This short and readable book is a fresh approach to the very vexed and angry debate about this topic. Mr Craven sets out, not to find an answer to the question in the title, but to help us - the readers - to find our own answers. The thrust of his book is this: what criteria are we using to make up our minds between 'warmers' and 'skeptics'? And how can we use those criteria consistently, so that we think rationally rather than irrationally, and select evidence fairly rather than just to meet our own preconceptions?
What is particularly good about the book is the way the author forces us to confront our own prejudices and the biases inherent in our own thinking ('Assumptions training', pp 49-51 and 59-75). A particularly acute example is 'confirmation bias' - Peter Wason's 1960 experiment that shows our tendency to seek out views that support ours, instead of views that challenge or falsify our view. An even better example is his insistence that we actually write down the factors that make us believe a particular source (e.g. peer-reviewed paper, well respected scientist, someone you might expect NOT to hold that view) - so that when we come across a view, we have to assess it on the merits of its source, not just on whether it confirms our preconceptions.
By way of example, my own criteria for deciding who to believe are
1 - takes a reasoned, not a moral view of the issue: open-minded, not fanatical
2 - uses (and checks) primary sources, speaks with data
3 - argues rationally and follows that argument through
4 - has perspective, sets this issue in the widest possible context
5 - has a long view
6 - puts forward falsifiable views
7 - prepared if necessary to 'swim against the current'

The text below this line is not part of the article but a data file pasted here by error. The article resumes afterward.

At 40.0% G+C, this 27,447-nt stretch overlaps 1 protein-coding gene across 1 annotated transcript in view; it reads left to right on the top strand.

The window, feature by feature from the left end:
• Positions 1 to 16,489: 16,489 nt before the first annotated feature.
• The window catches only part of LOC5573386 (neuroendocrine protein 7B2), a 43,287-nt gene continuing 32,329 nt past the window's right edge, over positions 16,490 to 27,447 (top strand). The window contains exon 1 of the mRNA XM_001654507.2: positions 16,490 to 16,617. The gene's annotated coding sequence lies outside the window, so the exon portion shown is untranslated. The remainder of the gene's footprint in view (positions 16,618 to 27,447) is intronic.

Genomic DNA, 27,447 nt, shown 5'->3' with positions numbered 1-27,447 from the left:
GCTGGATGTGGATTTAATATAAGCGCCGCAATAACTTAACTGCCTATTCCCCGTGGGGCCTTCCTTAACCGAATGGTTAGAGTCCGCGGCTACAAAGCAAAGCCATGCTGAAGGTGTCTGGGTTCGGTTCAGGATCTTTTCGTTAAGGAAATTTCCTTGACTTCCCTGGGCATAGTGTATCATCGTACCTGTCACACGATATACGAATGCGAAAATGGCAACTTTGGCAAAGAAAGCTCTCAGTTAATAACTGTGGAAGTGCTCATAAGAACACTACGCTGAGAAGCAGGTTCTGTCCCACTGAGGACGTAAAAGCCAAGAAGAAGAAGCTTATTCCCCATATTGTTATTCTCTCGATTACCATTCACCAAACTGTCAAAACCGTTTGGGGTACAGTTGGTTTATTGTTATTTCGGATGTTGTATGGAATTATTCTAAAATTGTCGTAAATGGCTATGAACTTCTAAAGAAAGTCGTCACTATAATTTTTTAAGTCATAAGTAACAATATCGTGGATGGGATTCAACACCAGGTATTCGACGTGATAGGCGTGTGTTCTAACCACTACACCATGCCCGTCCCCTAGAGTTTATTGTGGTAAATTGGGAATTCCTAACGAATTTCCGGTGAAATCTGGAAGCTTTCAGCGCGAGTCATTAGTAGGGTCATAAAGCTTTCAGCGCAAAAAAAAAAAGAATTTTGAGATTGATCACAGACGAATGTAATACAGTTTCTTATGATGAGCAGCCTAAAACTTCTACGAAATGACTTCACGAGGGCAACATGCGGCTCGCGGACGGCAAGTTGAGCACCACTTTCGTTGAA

The view taken by Mr Craven - and well argued - is that global warming is a real and present menace and a top priority for action. My current view (which has changed, and may change again) is a different one. However, I would certainly say that on his own criteria, and his own evidence, he justifies his position clearly, well, and without rubbishing his opponents. (A particularly noteworthy example of this is his treatment of Bjorn Lomborg. Lomborg is usually dismissed out of hand by those who disagree with him; Craven assesses him and his credibility rationally and respectfully, as he does with all those he cites.)
My only criticism of his book - and it is one which certainly does not invalidate its basic method - is that his argument is rather closely tied to the United States and therefore misses some of the strongest sceptics. I would see it as a stronger book if he included Nigel Lawson's 'An appeal to reason' (particularly the second edition, 2009), Christopher Booker's 'Scared to death' (2007), Patrick Michael's 'Meltdown' (2004/2007, though this is published by the Cato Press), Dan Gardner's 'Risk: the science and politics of fear' (2008), and Svensmark and Calder's 'The chilling stars: a new theory of climate change' (2008). For this reason I'd give the book a 4 rather than 5. However, I should in all fairness note that although these authors meet all my criteria for influencing my opinion, they don't meet all Mr Craven's!
Overall the book offers a new and original way of looking at this very vexed, angry, debate - one which is too often a shouting match, and indeed a jihad. All power to Mr Craven for enabling us - as Nigel Lawson begs us - to take 'a cool look at global warming'.